Updated: Apr 10
Since 1966, millions of Star Trek fans all over the world have watched adventures of the Starship Enterprise, Captain Kirk, and Mr. Spock.
Since 1995, millions of enthusiastic players all over the world have played Klaus Teuber's Catan - a board game classic, which has won multiple gaming awards in its 25-year history.
It's time to bring them together on the Final Frontier!
Players: 3-4 Ages: 10+ Game Time: 75 mins
In Star Trek: Catan, players start the game with two small space Outposts at the intersection of three planets, with each planet supplying resources based on the result of a dice roll.
Players collect and trade these resources – dilithium, tritanium, food, oxygen and water – in order to build the all too familiar Starships Trek fans love. These connect regions in the galaxy, establish more Outposts and Starbases (upgraded Outposts) at new intersection points in order to increase resource acquisition, and acquire Development Cards that provide Victory Points (VPs) or special abilities.
On a dice roll of 7, a Klingon ship swoops in to prevent resource production on one planet while taxing spacegoers who hold too many resources (anyone who has played Catan will recognise this as the robber).
Star Trek: Catan differs from the original Settlers in one major aspect: a set of Support Cards formerly available only in the German version known as Catan Scenarios: Helpers of Catan.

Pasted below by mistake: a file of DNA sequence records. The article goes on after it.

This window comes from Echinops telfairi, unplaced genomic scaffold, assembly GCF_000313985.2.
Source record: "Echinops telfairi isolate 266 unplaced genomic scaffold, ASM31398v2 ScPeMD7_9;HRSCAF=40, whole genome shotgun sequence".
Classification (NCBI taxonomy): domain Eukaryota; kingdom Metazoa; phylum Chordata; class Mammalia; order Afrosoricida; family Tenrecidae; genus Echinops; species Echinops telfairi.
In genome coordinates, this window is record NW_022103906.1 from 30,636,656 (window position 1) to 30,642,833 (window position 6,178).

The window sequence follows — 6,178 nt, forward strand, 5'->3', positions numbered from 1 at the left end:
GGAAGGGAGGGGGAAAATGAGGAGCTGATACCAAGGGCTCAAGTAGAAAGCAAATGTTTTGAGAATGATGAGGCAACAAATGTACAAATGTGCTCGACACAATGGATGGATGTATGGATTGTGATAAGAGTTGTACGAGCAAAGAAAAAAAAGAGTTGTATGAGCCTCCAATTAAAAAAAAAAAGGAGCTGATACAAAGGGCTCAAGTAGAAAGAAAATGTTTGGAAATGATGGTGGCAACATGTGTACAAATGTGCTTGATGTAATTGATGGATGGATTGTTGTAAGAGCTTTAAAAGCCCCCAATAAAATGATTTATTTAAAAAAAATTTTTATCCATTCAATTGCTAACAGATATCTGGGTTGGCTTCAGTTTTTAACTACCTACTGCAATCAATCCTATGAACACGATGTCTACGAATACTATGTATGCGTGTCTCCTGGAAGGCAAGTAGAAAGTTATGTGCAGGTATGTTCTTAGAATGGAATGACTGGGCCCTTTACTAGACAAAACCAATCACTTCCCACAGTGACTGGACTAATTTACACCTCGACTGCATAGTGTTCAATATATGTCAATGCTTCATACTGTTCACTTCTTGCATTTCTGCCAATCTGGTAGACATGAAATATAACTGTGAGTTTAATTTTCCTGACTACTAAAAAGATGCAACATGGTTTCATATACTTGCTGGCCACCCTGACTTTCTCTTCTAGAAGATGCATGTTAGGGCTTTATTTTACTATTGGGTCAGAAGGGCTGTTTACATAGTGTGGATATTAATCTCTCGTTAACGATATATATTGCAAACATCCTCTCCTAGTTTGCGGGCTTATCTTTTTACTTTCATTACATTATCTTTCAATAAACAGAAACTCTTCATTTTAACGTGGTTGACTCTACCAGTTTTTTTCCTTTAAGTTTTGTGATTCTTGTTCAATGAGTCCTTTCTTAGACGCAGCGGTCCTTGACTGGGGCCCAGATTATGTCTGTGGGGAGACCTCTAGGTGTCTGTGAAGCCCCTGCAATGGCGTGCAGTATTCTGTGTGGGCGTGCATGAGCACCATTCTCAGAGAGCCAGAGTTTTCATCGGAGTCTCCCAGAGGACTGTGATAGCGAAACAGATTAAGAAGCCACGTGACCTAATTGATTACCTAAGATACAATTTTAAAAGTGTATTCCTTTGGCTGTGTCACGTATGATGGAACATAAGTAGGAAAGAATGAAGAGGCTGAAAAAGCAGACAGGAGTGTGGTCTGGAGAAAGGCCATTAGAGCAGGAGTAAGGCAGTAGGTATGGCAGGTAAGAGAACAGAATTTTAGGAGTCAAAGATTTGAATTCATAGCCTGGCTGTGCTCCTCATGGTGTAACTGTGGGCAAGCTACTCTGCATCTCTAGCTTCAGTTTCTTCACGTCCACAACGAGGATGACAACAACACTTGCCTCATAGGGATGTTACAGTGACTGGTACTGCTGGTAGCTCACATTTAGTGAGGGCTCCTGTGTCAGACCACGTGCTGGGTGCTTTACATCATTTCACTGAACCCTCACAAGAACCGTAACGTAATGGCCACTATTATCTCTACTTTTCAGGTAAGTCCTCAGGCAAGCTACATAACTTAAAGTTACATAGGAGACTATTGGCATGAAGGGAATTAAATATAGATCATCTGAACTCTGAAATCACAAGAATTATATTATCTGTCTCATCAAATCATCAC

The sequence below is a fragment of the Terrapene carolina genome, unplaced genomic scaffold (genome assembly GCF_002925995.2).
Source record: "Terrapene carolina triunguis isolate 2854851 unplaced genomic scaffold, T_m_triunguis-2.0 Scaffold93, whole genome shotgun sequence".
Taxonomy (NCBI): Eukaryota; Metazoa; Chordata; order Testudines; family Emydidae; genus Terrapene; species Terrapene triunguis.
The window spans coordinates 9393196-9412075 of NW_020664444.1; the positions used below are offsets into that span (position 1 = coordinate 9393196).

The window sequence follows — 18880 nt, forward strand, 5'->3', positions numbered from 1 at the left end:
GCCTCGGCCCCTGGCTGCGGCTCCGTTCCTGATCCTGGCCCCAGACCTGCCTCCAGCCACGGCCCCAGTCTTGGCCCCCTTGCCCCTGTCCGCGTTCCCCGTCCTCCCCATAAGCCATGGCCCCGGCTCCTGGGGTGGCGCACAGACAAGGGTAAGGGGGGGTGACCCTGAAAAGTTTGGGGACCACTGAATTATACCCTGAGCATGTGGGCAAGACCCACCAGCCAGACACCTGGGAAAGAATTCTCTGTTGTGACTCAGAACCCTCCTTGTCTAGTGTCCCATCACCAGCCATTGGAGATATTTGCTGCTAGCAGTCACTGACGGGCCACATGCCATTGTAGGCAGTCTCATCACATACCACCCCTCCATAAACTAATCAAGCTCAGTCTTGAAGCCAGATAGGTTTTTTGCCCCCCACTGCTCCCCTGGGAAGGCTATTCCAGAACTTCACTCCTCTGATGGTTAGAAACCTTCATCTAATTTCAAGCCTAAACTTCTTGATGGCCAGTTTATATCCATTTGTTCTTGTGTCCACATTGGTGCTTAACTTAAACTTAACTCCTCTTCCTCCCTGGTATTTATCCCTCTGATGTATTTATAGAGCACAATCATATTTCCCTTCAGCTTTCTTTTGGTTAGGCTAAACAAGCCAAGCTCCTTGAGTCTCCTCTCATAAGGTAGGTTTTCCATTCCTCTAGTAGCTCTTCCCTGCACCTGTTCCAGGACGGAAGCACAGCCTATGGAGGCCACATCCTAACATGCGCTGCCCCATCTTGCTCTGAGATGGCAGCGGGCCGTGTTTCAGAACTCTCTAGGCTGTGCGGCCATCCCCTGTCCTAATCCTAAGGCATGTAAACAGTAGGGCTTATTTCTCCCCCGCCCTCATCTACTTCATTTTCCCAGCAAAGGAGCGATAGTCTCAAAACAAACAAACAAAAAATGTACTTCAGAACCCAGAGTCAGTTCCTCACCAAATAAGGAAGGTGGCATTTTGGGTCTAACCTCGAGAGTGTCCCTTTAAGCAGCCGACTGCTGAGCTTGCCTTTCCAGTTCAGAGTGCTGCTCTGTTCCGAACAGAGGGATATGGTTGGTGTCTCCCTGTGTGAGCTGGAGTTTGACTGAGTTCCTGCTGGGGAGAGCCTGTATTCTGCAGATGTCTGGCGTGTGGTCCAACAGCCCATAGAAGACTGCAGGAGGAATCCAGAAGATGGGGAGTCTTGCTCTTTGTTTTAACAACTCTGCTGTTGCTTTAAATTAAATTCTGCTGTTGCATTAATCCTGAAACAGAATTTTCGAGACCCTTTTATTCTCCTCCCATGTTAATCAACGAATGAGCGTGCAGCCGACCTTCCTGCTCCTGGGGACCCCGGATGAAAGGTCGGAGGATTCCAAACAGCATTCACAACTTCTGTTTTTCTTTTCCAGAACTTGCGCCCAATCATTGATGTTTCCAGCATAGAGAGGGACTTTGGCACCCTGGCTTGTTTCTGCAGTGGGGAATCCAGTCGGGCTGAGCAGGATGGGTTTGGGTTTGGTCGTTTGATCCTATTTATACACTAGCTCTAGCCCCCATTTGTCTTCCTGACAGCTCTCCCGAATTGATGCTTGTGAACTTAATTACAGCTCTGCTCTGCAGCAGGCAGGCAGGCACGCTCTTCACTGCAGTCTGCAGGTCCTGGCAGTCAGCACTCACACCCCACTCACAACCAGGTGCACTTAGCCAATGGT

Each Support Card features a special ability for Kirk, Spock, McCoy, Sulu, Scott, Uhura, Chekov, Chapel, Rand, and Sarek. (See a couple of examples below)
Some special abilities make basic actions better, such as reducing the costs of Starbase upgrades or allowing the player to trade a resource of their choice at 2:1 for a turn, while others break rules, such as protecting the player from discarding on a roll of a 7 or producing a resource when the player rolls a number that otherwise wouldn't produce resources for them.
Players get a specific Support Card during setup based on turn order, with later players getting generally more useful abilities to compensate for early player advantage. When a player uses a Support Card ability for the first time, they may trade it in for a Support Card of their choice or keep it for a second use, but they may only trade immediately after use.
The production quality of this game is good, but of course it will be since it is an approved product based on a franchise on an already well-established board game mechanic, which of course has proven well!
So while I am an avid Star Trek fan, in this instance this is a blatant skin over a classic game that has multiple awards, while it is still fun and any ST fan who hasn't played Catan will enjoy it. I am scoring this 3 out of 6, it has replayability but if you already have Catan it is not worth getting as there are no major differences. If it had more unique inclusions other than the special character support cards I would give it a better score.
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Mr Chris (The Founder)